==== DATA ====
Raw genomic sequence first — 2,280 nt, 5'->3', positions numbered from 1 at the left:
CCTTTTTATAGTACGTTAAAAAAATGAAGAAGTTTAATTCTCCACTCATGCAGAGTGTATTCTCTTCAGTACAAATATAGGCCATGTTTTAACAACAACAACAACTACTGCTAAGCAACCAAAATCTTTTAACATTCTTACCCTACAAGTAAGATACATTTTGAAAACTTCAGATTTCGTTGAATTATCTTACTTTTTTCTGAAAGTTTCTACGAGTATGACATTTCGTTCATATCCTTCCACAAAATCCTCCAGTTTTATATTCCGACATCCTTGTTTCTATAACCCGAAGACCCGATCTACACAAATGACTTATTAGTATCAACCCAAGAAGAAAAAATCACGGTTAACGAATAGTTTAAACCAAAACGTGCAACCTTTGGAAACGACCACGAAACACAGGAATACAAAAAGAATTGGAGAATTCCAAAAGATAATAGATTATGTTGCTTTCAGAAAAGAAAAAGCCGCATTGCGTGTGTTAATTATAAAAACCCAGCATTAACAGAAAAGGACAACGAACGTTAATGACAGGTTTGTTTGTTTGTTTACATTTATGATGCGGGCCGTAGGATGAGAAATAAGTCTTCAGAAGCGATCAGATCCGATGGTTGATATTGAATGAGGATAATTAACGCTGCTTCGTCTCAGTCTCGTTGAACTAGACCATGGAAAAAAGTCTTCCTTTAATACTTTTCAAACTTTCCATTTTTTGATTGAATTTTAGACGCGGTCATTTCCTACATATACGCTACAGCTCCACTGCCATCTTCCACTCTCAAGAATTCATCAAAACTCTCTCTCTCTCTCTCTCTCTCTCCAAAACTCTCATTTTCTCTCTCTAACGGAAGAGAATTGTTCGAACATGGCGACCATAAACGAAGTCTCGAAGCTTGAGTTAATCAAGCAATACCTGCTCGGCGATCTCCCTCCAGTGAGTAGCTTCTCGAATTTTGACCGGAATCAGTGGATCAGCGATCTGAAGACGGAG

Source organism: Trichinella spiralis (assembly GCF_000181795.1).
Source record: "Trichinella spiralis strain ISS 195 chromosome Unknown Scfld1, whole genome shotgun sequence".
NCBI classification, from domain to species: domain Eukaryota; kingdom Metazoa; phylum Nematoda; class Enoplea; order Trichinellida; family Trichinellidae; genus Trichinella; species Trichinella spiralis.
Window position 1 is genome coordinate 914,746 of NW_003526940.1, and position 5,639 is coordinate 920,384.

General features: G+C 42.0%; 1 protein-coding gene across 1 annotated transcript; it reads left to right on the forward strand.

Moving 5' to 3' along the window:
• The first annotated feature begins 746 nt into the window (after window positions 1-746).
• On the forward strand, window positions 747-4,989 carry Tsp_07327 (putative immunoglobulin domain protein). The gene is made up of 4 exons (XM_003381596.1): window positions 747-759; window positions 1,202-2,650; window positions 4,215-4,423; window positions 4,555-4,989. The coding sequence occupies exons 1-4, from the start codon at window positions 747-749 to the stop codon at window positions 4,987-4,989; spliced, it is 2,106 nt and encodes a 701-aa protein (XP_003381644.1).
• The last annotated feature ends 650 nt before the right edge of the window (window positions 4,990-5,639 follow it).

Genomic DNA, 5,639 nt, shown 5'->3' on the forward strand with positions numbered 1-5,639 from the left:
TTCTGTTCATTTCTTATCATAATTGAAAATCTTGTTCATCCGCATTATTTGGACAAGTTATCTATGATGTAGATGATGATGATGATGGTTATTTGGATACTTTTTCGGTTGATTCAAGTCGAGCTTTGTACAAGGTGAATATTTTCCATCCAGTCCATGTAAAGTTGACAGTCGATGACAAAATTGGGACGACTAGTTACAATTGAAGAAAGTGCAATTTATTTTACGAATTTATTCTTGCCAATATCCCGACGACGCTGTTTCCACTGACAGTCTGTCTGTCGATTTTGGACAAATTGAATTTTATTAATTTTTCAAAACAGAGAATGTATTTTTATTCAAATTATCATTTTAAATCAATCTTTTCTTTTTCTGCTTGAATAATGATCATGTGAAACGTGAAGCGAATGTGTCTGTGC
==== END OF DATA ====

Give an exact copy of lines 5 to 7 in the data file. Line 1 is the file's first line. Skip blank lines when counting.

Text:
NCBI classification, from domain to species: domain Eukaryota; kingdom Metazoa; phylum Nematoda; class Enoplea; order Trichinellida; family Trichinellidae; genus Trichinella; species Trichinella spiralis.
Window position 1 is genome coordinate 914,746 of NW_003526940.1, and position 5,639 is coordinate 920,384.

General features: G+C 42.0%; 1 protein-coding gene across 1 annotated transcript; it reads left to right on the forward strand.